Despite all the doubts about the strength in the economy, the Dow Jones Industrial Average and the S&P 500 index posted new all-time highs last week, supported by private sector job creation and a much improved labor market picture. 

The Big Picture 

The U.S. economy produced 165,000 jobs in April, pushing the unemployment rate down to 7.5%, a four-year low.  Additionally, February and March payroll figures were revised substantially higher – pointing to a much more resilient economy than had been thought.   While construction and manufacturing job growth remains weak, professional service job growth led the pack with 73,000 jobs created; the leisure, temporary, retail and healthcare industries rounding out the top five. 

This private sector job growth occurred despite the drumbeat against regulation, taxation and Obamacare – all of which were to lead to the destruction of corporate America as we know it.  With 80% of the companies comprise the S&P 500 index reporting first quarter earnings, 72% of those have reported better-than-expected earnings.   

Even consumers, faced with higher payroll taxes and gas prices, have managed to continue spending, defying the naysayers preaching gloom and doom.    With reduced household debt and rising home values, consumer confidence has returned.  For those still lucky enough to have a 401(k), balances have returned to pre-financial collapse levels.  The improvement in household balance sheets points to a more confident consumer and the possibility of sustainable economic growth.

 New record highs in the stock market continue to entice reluctant and disbelieving investors off of the sidelines.  With the Federal Reserve sticking to a “zero” short-term interest policy, savers are getting no returns from savings accounts, CDs or treasury securities, forcing those looking for yield to turn to equities, making it hard to “sell in May and go away”. 

I, Investor 

With a fairly light economic calendar this week, look for some consolidation of the recent stock marketgains.  Old levels of resistance will now act as support:   14, 444 for the Dow Jones Industrial Average, 1535-1500 for the S&P 500 and 3150-3100 for the NASDAQ.  Resistance for the NASDAQ builds from Friday’s high of 3388 up to the all-time high of 5132.  The Dow and S&P are in unchartered territory.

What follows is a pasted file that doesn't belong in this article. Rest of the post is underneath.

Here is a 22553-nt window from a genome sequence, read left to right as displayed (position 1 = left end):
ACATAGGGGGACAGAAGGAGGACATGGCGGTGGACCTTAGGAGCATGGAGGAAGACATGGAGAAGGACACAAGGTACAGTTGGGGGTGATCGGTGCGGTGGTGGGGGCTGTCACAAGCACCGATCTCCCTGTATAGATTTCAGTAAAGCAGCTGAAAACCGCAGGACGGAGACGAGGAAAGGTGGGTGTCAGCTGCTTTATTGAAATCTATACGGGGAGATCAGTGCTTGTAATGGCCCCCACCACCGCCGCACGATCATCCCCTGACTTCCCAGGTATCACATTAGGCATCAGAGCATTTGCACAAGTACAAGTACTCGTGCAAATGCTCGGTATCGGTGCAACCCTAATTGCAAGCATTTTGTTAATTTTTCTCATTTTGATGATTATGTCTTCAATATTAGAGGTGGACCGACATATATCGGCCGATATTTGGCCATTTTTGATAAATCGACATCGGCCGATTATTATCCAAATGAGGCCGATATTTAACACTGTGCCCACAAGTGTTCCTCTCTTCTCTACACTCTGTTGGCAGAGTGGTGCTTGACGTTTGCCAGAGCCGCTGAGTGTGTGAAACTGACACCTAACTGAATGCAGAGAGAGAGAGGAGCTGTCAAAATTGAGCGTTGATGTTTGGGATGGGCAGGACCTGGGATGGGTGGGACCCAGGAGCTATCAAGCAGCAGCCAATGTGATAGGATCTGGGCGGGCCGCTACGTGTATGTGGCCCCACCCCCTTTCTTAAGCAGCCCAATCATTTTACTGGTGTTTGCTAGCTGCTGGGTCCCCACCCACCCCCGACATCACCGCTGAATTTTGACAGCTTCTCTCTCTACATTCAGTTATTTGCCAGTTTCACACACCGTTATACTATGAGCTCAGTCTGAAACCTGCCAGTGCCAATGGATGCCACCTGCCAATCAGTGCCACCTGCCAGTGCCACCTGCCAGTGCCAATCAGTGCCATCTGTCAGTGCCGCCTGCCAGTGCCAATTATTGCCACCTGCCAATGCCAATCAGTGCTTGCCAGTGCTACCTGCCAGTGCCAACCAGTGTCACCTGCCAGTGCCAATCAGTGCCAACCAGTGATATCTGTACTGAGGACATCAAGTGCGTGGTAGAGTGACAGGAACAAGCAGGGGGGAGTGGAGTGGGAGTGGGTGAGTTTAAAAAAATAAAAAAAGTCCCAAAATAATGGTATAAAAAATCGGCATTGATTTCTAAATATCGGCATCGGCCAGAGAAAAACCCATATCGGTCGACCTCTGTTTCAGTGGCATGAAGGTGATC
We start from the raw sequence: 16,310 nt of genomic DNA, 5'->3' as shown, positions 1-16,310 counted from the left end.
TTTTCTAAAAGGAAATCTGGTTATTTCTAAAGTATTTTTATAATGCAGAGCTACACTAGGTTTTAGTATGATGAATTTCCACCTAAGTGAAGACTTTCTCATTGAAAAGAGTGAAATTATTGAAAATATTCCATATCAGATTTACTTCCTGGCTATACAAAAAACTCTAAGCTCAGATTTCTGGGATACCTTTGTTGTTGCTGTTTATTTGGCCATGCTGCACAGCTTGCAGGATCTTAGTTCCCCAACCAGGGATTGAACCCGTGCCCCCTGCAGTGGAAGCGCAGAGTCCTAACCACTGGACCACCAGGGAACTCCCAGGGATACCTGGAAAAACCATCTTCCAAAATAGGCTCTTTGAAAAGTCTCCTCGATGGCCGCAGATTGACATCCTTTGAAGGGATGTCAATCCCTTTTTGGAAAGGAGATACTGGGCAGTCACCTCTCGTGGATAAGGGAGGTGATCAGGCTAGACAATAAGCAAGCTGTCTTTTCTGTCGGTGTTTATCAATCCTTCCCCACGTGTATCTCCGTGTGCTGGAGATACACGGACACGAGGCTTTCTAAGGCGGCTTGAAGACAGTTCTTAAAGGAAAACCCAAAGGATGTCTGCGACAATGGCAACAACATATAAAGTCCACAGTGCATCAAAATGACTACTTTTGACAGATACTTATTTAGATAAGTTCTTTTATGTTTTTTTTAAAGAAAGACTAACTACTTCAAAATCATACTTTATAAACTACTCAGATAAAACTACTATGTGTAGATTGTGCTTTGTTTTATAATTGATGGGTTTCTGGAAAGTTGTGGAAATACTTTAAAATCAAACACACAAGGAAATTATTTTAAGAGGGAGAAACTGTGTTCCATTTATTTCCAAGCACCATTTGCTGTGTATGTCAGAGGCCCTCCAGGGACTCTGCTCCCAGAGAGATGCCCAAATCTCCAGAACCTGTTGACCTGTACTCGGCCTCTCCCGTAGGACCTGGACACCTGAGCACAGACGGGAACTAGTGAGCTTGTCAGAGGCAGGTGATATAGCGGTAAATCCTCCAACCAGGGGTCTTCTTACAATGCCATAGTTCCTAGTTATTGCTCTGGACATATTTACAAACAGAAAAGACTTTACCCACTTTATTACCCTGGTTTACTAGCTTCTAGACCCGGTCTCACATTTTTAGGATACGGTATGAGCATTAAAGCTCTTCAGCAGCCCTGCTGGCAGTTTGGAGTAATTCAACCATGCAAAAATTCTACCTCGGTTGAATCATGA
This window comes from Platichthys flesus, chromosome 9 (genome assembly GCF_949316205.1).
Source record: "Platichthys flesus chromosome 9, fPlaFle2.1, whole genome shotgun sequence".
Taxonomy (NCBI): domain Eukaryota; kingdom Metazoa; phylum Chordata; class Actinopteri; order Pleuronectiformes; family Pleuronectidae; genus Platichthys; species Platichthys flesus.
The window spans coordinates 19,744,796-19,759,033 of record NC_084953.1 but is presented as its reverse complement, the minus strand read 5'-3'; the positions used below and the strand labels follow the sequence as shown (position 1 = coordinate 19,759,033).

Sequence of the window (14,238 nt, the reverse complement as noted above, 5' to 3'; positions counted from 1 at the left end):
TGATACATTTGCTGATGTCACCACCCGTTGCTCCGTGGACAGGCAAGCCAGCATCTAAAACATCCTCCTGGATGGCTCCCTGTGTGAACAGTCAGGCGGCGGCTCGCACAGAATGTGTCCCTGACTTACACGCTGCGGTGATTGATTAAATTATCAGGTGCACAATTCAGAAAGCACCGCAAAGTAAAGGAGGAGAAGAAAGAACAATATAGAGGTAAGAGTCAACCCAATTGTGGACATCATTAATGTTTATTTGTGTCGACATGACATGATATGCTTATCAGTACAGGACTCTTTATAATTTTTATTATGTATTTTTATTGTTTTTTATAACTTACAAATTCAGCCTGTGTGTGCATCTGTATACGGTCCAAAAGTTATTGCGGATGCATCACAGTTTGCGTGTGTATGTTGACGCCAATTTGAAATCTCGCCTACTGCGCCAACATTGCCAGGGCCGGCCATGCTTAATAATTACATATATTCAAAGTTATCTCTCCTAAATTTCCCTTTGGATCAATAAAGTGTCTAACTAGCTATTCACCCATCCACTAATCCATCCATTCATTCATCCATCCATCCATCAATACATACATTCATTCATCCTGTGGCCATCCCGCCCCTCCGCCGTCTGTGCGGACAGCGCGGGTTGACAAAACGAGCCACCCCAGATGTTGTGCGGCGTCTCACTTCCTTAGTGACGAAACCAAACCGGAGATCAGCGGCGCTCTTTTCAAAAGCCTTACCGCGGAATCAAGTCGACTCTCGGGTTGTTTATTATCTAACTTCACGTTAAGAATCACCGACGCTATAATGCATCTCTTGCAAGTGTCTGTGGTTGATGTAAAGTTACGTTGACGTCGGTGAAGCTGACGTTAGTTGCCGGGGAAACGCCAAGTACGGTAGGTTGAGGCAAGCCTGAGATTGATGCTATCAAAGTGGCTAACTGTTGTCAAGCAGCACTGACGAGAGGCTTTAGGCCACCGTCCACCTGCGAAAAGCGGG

Focus on the budget deficit and calls for more austerity may quiet down with the release of the April Treasury balance this Friday, May10th.  Thanks to higher revenues and lower spending, the treasury is expected to pay down the debt for the first time in 6 years.  That won’t blunt the criticism of the Obama administration’s “rampant government spending” or calls for even more cuts to social programs designed to help the vulnerable.   

The following week has a bit more excitement data-wise.  Monday, May 13th sees the release of March business sales and inventories numbers along with April retail sales figures.  Tuesday, May 14th has April import/export prices on the docket.   Things get interesting on Wednesday, May 15th with the release of April produce price index, May Empire State manufacturing index, April industrial production and capacity utilization , May home builder sentiment index and the release of the most recent FOMC meeting minutes. 

 Next week ends with April consumer price index report on Thursday, May 16th along with real earnings and housing starts data for April and May’s Philadelphia Federal Reserve survey.  Friday the 17th brings us a look at April leading economic indicators, May consumer sentiment and benchmark revisions to factory orders data. 

The economy continues to gain momentum despite political gridlock and obstruction.  Look for yet another attempt to repeal Obamacare – for the 40th time (which won’t be the charm).  While Wall Street cheers when records are broken, the only thing broken in Washington is government, and that’s nothing to cheer about. 

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